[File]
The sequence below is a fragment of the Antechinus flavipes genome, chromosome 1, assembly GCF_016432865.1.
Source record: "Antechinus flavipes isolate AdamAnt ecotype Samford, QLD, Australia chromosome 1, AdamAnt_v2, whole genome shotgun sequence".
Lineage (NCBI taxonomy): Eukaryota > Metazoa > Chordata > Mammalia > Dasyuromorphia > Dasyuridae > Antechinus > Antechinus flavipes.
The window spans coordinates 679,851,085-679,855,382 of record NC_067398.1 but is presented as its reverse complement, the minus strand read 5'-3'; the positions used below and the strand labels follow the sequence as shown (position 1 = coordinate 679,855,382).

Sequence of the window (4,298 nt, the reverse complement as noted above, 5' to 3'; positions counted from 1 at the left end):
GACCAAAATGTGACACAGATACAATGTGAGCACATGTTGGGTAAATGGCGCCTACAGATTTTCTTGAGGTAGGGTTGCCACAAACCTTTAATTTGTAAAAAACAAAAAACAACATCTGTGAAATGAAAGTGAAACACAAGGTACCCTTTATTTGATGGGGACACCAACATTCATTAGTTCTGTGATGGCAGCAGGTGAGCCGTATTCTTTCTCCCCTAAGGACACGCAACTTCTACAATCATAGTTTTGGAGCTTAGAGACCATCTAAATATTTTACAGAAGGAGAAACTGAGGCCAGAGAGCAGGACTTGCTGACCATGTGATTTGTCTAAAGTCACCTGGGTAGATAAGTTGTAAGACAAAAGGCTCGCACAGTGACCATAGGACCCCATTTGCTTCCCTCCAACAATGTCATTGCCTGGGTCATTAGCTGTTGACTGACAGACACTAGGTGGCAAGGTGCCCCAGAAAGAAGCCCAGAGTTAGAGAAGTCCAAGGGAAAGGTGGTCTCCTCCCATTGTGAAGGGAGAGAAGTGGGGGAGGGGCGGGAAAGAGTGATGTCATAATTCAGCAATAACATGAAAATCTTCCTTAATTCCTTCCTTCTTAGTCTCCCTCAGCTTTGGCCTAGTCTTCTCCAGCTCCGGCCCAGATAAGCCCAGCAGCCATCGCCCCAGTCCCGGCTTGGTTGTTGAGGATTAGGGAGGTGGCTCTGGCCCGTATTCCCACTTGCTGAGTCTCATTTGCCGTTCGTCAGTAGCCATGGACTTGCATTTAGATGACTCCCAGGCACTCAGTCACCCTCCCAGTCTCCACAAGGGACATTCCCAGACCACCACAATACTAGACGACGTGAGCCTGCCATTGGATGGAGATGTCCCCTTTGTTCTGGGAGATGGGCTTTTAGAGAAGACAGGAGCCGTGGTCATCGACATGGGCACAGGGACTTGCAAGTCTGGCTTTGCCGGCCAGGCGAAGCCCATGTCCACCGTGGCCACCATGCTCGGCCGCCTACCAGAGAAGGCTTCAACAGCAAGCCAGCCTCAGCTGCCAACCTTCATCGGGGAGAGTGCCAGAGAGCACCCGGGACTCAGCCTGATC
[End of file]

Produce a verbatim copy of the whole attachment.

The sequence below is a fragment of the Antechinus flavipes genome, chromosome 1, assembly GCF_016432865.1.
Source record: "Antechinus flavipes isolate AdamAnt ecotype Samford, QLD, Australia chromosome 1, AdamAnt_v2, whole genome shotgun sequence".
Lineage (NCBI taxonomy): Eukaryota > Metazoa > Chordata > Mammalia > Dasyuromorphia > Dasyuridae > Antechinus > Antechinus flavipes.
The window spans coordinates 679,851,085-679,855,382 of record NC_067398.1 but is presented as its reverse complement, the minus strand read 5'-3'; the positions used below and the strand labels follow the sequence as shown (position 1 = coordinate 679,855,382).

Sequence of the window (4,298 nt, the reverse complement as noted above, 5' to 3'; positions counted from 1 at the left end):
GACCAAAATGTGACACAGATACAATGTGAGCACATGTTGGGTAAATGGCGCCTACAGATTTTCTTGAGGTAGGGTTGCCACAAACCTTTAATTTGTAAAAAACAAAAAACAACATCTGTGAAATGAAAGTGAAACACAAGGTACCCTTTATTTGATGGGGACACCAACATTCATTAGTTCTGTGATGGCAGCAGGTGAGCCGTATTCTTTCTCCCCTAAGGACACGCAACTTCTACAATCATAGTTTTGGAGCTTAGAGACCATCTAAATATTTTACAGAAGGAGAAACTGAGGCCAGAGAGCAGGACTTGCTGACCATGTGATTTGTCTAAAGTCACCTGGGTAGATAAGTTGTAAGACAAAAGGCTCGCACAGTGACCATAGGACCCCATTTGCTTCCCTCCAACAATGTCATTGCCTGGGTCATTAGCTGTTGACTGACAGACACTAGGTGGCAAGGTGCCCCAGAAAGAAGCCCAGAGTTAGAGAAGTCCAAGGGAAAGGTGGTCTCCTCCCATTGTGAAGGGAGAGAAGTGGGGGAGGGGCGGGAAAGAGTGATGTCATAATTCAGCAATAACATGAAAATCTTCCTTAATTCCTTCCTTCTTAGTCTCCCTCAGCTTTGGCCTAGTCTTCTCCAGCTCCGGCCCAGATAAGCCCAGCAGCCATCGCCCCAGTCCCGGCTTGGTTGTTGAGGATTAGGGAGGTGGCTCTGGCCCGTATTCCCACTTGCTGAGTCTCATTTGCCGTTCGTCAGTAGCCATGGACTTGCATTTAGATGACTCCCAGGCACTCAGTCACCCTCCCAGTCTCCACAAGGGACATTCCCAGACCACCACAATACTAGACGACGTGAGCCTGCCATTGGATGGAGATGTCCCCTTTGTTCTGGGAGATGGGCTTTTAGAGAAGACAGGAGCCGTGGTCATCGACATGGGCACAGGGACTTGCAAGTCTGGCTTTGCCGGCCAGGCGAAGCCCATGTCCACCGTGGCCACCATGCTCGGCCGCCTACCAGAGAAGGCTTCAACAGCAAGCCAGCCTCAGCTGCCAACCTTCATCGGGGAGAGTGCCAGAGAGCACCCGGGACTCAGCCTGATC